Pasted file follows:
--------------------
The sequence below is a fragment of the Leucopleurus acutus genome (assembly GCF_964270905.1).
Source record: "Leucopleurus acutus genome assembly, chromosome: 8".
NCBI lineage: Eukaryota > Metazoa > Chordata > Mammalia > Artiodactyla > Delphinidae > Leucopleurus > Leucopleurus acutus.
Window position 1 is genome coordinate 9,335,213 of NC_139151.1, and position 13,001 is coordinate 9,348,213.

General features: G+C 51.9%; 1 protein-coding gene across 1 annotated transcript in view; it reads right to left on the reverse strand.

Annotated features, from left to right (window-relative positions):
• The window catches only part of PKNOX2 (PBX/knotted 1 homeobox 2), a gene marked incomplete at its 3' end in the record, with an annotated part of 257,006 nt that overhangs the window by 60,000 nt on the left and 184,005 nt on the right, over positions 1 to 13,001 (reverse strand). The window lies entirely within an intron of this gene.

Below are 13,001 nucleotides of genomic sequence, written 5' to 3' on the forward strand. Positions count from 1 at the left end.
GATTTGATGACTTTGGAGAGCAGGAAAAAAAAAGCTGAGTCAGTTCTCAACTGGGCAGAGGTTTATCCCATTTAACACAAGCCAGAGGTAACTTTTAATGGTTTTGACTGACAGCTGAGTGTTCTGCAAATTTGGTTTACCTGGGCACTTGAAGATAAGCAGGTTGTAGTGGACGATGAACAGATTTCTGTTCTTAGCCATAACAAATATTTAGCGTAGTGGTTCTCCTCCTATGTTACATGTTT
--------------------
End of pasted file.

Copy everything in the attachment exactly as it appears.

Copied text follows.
The sequence below is a fragment of the Leucopleurus acutus genome (assembly GCF_964270905.1).
Source record: "Leucopleurus acutus genome assembly, chromosome: 8".
NCBI lineage: Eukaryota > Metazoa > Chordata > Mammalia > Artiodactyla > Delphinidae > Leucopleurus > Leucopleurus acutus.
Window position 1 is genome coordinate 9,335,213 of NC_139151.1, and position 13,001 is coordinate 9,348,213.

General features: G+C 51.9%; 1 protein-coding gene across 1 annotated transcript in view; it reads right to left on the reverse strand.

Annotated features, from left to right (window-relative positions):
• The window catches only part of PKNOX2 (PBX/knotted 1 homeobox 2), a gene marked incomplete at its 3' end in the record, with an annotated part of 257,006 nt that overhangs the window by 60,000 nt on the left and 184,005 nt on the right, over positions 1 to 13,001 (reverse strand). The window lies entirely within an intron of this gene.

Below are 13,001 nucleotides of genomic sequence, written 5' to 3' on the forward strand. Positions count from 1 at the left end.
GATTTGATGACTTTGGAGAGCAGGAAAAAAAAAGCTGAGTCAGTTCTCAACTGGGCAGAGGTTTATCCCATTTAACACAAGCCAGAGGTAACTTTTAATGGTTTTGACTGACAGCTGAGTGTTCTGCAAATTTGGTTTACCTGGGCACTTGAAGATAAGCAGGTTGTAGTGGACGATGAACAGATTTCTGTTCTTAGCCATAACAAATATTTAGCGTAGTGGTTCTCCTCCTATGTTACATGTTT